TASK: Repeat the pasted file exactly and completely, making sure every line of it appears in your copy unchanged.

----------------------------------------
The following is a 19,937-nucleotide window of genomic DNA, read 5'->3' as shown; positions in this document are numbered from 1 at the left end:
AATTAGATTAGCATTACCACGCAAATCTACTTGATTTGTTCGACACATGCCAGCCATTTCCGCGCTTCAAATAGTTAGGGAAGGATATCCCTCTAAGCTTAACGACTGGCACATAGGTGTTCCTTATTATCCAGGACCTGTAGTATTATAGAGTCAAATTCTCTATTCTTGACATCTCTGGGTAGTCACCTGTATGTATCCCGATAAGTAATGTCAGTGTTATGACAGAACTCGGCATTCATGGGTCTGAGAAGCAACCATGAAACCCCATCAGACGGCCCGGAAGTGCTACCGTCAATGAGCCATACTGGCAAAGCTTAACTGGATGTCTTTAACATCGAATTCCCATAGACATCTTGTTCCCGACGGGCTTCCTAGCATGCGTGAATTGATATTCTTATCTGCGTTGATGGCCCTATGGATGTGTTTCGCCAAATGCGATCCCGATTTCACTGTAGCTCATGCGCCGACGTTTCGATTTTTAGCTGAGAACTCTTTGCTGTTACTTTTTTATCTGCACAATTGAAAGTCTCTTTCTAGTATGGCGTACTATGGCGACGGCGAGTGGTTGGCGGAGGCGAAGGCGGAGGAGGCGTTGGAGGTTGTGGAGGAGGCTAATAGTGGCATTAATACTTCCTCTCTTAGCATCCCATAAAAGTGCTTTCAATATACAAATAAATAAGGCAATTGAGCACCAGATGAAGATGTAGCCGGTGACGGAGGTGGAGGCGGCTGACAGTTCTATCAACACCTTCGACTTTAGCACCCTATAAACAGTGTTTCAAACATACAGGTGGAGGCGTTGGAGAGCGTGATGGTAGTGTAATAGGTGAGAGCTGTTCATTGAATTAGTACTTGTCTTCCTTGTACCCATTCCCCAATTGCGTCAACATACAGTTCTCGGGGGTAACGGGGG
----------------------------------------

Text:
The following is a 19,937-nucleotide window of genomic DNA, read 5'->3' as shown; positions in this document are numbered from 1 at the left end:
AATTAGATTAGCATTACCACGCAAATCTACTTGATTTGTTCGACACATGCCAGCCATTTCCGCGCTTCAAATAGTTAGGGAAGGATATCCCTCTAAGCTTAACGACTGGCACATAGGTGTTCCTTATTATCCAGGACCTGTAGTATTATAGAGTCAAATTCTCTATTCTTGACATCTCTGGGTAGTCACCTGTATGTATCCCGATAAGTAATGTCAGTGTTATGACAGAACTCGGCATTCATGGGTCTGAGAAGCAACCATGAAACCCCATCAGACGGCCCGGAAGTGCTACCGTCAATGAGCCATACTGGCAAAGCTTAACTGGATGTCTTTAACATCGAATTCCCATAGACATCTTGTTCCCGACGGGCTTCCTAGCATGCGTGAATTGATATTCTTATCTGCGTTGATGGCCCTATGGATGTGTTTCGCCAAATGCGATCCCGATTTCACTGTAGCTCATGCGCCGACGTTTCGATTTTTAGCTGAGAACTCTTTGCTGTTACTTTTTTATCTGCACAATTGAAAGTCTCTTTCTAGTATGGCGTACTATGGCGACGGCGAGTGGTTGGCGGAGGCGAAGGCGGAGGAGGCGTTGGAGGTTGTGGAGGAGGCTAATAGTGGCATTAATACTTCCTCTCTTAGCATCCCATAAAAGTGCTTTCAATATACAAATAAATAAGGCAATTGAGCACCAGATGAAGATGTAGCCGGTGACGGAGGTGGAGGCGGCTGACAGTTCTATCAACACCTTCGACTTTAGCACCCTATAAACAGTGTTTCAAACATACAGGTGGAGGCGTTGGAGAGCGTGATGGTAGTGTAATAGGTGAGAGCTGTTCATTGAATTAGTACTTGTCTTCCTTGTACCCATTCCCCAATTGCGTCAACATACAGTTCTCGGGGGTAACGGGGG